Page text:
Last Saturday afternoon, the artist Rob Pruitt, who is known for his glittery paintings of panda bears and his tongue-in-cheek, Golden Globes-style “Art Awards,” was signing books, naked, in the Karma bookstore, in the West Village. He sat at the head of a table arrayed with copies of his 2010 volume Pattern and Degradation, each with a custom cover. One was composed of multiple books of matches. One came with a pair of handcuffs. One was sandwiched between copies of the New York Yellow Pages. As a fig leaf he employed a stuffed animal panda bear.
Just after 3 p.m., halfway into Mr. Pruitt’s engagement, his dealer, Gavin Brown, arrived with his 11-year-old daughter, Tallulah.
A woman asked Mr. Pruitt to sign a package of toilet paper with a panda bear logo.
Another woman arrived, with her young daughter. “Are you shy about that man?” she asked. “You can go say ‘Hi’ to him.” The girl demurred.
“Should I cover up?” Mr. Pruitt asked.
“No, no,” the woman said. “She has to learn about these things sometime, right?”
“Better in a safe environment,” Mr. Brown chimed in.
More people arrived. “Welcome to my book signing,” Mr. Pruitt said, sounding almost excited. The store was getting crowded. People nearly bumped into the Dan Colen “trash” sculptures hanging from the walls. Mr. Brown’s cairn terrier, Dotty, made off with a plastic container from the girl’s stroller.
“That dog’s eating our snacks!” her mother cried out in mock alarm.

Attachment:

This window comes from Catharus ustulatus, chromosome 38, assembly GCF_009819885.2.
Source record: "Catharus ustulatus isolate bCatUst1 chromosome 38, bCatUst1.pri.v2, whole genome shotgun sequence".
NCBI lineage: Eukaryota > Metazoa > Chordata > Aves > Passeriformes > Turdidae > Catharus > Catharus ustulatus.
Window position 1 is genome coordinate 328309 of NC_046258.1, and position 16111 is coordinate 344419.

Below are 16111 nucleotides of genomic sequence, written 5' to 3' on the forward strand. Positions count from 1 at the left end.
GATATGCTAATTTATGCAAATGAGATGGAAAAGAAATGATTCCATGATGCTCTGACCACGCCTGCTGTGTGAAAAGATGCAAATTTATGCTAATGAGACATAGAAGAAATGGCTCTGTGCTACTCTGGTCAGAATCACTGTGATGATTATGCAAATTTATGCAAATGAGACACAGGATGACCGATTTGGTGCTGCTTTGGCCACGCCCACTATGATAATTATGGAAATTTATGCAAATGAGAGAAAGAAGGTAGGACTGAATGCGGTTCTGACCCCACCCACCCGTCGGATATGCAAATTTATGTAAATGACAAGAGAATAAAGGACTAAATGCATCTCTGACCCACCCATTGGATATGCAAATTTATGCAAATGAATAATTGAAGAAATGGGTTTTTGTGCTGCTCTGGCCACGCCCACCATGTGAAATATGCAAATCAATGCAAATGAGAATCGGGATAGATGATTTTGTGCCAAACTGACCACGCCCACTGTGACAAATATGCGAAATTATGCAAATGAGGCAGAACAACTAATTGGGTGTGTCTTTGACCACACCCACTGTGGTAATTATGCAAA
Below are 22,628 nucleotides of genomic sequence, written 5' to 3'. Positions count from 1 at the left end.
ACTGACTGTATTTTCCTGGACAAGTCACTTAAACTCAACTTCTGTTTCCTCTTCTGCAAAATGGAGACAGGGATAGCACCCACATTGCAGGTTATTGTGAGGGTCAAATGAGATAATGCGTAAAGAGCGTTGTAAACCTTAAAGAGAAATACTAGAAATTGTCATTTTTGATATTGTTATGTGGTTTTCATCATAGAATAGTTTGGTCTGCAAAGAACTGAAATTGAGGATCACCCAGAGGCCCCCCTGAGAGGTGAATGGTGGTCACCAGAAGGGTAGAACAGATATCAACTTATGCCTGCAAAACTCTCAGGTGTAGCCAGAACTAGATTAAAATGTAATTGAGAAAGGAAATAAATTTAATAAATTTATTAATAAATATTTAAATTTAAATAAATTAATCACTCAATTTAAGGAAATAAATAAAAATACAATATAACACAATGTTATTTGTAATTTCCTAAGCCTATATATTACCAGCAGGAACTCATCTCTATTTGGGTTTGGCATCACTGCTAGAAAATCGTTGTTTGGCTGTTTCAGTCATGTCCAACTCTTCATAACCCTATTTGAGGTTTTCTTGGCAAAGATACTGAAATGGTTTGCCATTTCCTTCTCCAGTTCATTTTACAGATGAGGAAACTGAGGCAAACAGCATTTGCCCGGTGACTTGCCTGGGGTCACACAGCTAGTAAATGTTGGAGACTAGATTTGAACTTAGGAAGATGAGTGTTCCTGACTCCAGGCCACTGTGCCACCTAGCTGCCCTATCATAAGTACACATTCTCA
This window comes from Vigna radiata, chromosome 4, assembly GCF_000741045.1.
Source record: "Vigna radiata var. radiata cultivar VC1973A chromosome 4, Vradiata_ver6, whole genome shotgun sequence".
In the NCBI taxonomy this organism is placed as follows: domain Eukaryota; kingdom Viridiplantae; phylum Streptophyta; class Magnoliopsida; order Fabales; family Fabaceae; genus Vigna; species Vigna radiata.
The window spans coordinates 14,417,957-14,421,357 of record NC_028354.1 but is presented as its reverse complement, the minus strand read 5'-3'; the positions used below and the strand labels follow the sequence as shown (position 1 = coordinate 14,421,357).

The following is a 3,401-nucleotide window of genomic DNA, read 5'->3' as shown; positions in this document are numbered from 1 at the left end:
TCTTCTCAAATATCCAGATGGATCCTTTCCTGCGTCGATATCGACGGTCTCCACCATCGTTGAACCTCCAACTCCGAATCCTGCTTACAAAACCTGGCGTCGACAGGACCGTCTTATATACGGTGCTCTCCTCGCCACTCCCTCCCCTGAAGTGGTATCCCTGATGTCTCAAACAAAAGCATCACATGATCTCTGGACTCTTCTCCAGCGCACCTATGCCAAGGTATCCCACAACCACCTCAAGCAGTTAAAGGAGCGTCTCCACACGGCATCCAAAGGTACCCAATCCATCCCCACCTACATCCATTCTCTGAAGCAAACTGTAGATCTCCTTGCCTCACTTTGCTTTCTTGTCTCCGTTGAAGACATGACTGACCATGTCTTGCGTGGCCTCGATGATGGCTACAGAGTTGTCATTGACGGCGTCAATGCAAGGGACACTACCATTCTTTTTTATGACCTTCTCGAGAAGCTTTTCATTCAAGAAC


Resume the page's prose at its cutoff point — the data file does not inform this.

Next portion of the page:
Mr. Brown apologized for his dog.
Things were getting a bit chaotic, but not, apparently, as chaotic as they had been earlier.
“We were setting up and running late and there were already 10 people in here, and Rob was naked in the back room,” said Karma’s proprietor Brendan Dugan. “Four women started walking back there, and they must have thought, ‘What the hell is going on?’”
Everyone was talking over everyone else. Someone asked the price of the signed posters on sale for an exhibition by Mr. Pruitt’s boyfriend, Jonathan Horowitz, at Gavin Brown. “They’re 20 bucks,” Mr. Brown called, from the back of the store. “They’re 20 bucks,” Mr. Pruitt passed on. “That’s a ladder!” the little girl cried out in delight at a Dan Colen.
“I’m naked,” Mr. Pruitt scribbled in one of the books, next to a drawing of a panda. “Please love me.”
“Why do I do these things?” he asked no one in particular.
“Because I’m so insecure,” he answered himself. He turned to Mr. Brown’s daughter. “Tallulah, this is what you call grasping. It’s a neediness. Someone who just wants more attention. Don’t ever be like that.”